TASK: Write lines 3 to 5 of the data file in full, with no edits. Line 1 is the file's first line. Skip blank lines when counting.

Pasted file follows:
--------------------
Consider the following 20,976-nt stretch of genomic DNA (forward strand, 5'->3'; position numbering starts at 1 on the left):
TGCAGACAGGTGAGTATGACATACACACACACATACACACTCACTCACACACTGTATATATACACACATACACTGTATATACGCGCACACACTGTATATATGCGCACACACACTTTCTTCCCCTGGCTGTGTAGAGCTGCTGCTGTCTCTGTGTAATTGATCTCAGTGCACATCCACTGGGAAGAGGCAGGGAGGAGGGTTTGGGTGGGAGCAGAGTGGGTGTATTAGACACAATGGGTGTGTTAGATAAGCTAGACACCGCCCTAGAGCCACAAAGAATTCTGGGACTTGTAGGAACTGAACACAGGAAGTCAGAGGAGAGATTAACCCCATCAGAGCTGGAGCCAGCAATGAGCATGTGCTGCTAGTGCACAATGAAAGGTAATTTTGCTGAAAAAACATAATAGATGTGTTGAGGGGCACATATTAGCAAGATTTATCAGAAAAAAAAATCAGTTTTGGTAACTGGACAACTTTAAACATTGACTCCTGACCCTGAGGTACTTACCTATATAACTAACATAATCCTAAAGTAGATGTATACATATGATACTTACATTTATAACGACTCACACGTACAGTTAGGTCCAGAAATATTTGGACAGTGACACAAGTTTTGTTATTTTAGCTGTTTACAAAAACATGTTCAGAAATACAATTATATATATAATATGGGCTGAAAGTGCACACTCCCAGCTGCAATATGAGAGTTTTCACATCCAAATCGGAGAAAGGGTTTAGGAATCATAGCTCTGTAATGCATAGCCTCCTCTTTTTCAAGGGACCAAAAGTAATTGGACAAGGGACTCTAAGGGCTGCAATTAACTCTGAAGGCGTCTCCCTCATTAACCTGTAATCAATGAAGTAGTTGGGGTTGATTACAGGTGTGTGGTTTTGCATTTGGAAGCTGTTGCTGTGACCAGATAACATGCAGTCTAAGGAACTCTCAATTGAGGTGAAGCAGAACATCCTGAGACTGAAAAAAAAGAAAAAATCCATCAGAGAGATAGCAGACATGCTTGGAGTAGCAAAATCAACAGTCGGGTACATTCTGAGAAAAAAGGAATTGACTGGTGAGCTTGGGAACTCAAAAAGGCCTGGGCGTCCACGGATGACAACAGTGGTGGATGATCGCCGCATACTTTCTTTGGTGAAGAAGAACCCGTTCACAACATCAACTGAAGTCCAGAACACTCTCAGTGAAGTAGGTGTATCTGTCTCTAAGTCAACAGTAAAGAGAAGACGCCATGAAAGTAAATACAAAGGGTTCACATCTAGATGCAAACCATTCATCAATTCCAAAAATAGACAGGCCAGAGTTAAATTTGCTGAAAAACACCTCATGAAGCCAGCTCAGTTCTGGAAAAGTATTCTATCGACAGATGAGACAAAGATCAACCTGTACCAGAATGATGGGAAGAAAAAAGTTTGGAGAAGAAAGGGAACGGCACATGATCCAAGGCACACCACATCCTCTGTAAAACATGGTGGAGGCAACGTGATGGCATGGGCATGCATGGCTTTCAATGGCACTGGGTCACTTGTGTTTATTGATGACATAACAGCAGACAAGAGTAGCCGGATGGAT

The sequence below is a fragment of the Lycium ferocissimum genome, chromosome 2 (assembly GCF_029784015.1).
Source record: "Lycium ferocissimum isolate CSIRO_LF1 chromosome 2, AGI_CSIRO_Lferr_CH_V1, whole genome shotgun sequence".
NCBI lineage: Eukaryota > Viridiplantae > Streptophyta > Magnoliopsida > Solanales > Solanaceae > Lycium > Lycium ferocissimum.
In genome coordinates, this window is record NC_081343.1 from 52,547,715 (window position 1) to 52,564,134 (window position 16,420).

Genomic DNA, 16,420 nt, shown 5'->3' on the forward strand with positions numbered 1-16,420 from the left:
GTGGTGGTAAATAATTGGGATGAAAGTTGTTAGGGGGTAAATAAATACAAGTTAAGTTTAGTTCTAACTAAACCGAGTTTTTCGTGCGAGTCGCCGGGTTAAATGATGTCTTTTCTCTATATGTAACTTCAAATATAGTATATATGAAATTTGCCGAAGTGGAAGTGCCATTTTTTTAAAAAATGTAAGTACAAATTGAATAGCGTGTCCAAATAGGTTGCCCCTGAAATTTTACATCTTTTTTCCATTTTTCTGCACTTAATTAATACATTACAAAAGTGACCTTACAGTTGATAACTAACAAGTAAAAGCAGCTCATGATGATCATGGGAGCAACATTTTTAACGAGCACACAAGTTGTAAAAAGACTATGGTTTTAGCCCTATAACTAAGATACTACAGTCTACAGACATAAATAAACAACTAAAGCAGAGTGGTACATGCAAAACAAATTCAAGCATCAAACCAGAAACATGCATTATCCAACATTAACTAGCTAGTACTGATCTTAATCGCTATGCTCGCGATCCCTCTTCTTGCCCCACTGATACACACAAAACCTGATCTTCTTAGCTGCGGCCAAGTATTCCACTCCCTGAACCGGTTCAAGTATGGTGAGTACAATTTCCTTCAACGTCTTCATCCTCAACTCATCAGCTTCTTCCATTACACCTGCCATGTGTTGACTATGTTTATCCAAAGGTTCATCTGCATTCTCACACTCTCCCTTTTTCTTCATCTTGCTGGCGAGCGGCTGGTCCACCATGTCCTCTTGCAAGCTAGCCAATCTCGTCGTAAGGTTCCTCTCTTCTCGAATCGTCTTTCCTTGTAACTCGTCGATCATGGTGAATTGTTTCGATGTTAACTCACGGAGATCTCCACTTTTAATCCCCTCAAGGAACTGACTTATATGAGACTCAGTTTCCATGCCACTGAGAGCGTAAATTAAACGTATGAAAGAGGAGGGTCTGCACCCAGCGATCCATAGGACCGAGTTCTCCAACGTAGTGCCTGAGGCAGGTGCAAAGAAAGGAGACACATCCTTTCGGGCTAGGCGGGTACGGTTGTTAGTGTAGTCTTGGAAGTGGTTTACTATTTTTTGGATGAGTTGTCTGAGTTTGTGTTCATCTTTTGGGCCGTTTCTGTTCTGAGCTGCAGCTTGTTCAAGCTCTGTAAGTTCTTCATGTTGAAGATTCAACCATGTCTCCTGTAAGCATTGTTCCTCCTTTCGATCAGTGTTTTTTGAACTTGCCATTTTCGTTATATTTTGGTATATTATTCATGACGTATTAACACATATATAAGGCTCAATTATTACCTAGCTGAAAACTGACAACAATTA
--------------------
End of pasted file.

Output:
The sequence below is a fragment of the Lycium ferocissimum genome, chromosome 2 (assembly GCF_029784015.1).
Source record: "Lycium ferocissimum isolate CSIRO_LF1 chromosome 2, AGI_CSIRO_Lferr_CH_V1, whole genome shotgun sequence".
NCBI lineage: Eukaryota > Viridiplantae > Streptophyta > Magnoliopsida > Solanales > Solanaceae > Lycium > Lycium ferocissimum.